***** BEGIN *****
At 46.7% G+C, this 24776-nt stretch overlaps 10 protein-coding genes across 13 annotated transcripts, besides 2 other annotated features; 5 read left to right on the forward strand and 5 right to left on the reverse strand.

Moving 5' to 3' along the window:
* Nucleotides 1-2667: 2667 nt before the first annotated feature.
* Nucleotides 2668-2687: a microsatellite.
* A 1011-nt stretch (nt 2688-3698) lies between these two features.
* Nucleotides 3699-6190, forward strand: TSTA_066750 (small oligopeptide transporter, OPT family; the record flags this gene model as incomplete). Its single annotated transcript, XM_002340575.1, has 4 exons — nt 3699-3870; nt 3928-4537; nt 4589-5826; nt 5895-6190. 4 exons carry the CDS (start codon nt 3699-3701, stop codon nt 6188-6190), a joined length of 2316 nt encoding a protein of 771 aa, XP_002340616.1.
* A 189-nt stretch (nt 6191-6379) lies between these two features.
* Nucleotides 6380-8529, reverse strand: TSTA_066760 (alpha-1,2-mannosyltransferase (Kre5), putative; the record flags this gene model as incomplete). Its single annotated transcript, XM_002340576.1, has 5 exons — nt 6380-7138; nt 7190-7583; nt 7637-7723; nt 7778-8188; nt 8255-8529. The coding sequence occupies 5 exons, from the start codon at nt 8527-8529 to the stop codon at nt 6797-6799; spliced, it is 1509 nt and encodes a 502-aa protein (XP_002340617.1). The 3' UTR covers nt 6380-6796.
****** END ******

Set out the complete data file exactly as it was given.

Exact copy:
At 46.7% G+C, this 24776-nt stretch overlaps 10 protein-coding genes across 13 annotated transcripts, besides 2 other annotated features; 5 read left to right on the forward strand and 5 right to left on the reverse strand.

Moving 5' to 3' along the window:
* Nucleotides 1-2667: 2667 nt before the first annotated feature.
* Nucleotides 2668-2687: a microsatellite.
* A 1011-nt stretch (nt 2688-3698) lies between these two features.
* Nucleotides 3699-6190, forward strand: TSTA_066750 (small oligopeptide transporter, OPT family; the record flags this gene model as incomplete). Its single annotated transcript, XM_002340575.1, has 4 exons — nt 3699-3870; nt 3928-4537; nt 4589-5826; nt 5895-6190. 4 exons carry the CDS (start codon nt 3699-3701, stop codon nt 6188-6190), a joined length of 2316 nt encoding a protein of 771 aa, XP_002340616.1.
* A 189-nt stretch (nt 6191-6379) lies between these two features.
* Nucleotides 6380-8529, reverse strand: TSTA_066760 (alpha-1,2-mannosyltransferase (Kre5), putative; the record flags this gene model as incomplete). Its single annotated transcript, XM_002340576.1, has 5 exons — nt 6380-7138; nt 7190-7583; nt 7637-7723; nt 7778-8188; nt 8255-8529. The coding sequence occupies 5 exons, from the start codon at nt 8527-8529 to the stop codon at nt 6797-6799; spliced, it is 1509 nt and encodes a 502-aa protein (XP_002340617.1). The 3' UTR covers nt 6380-6796.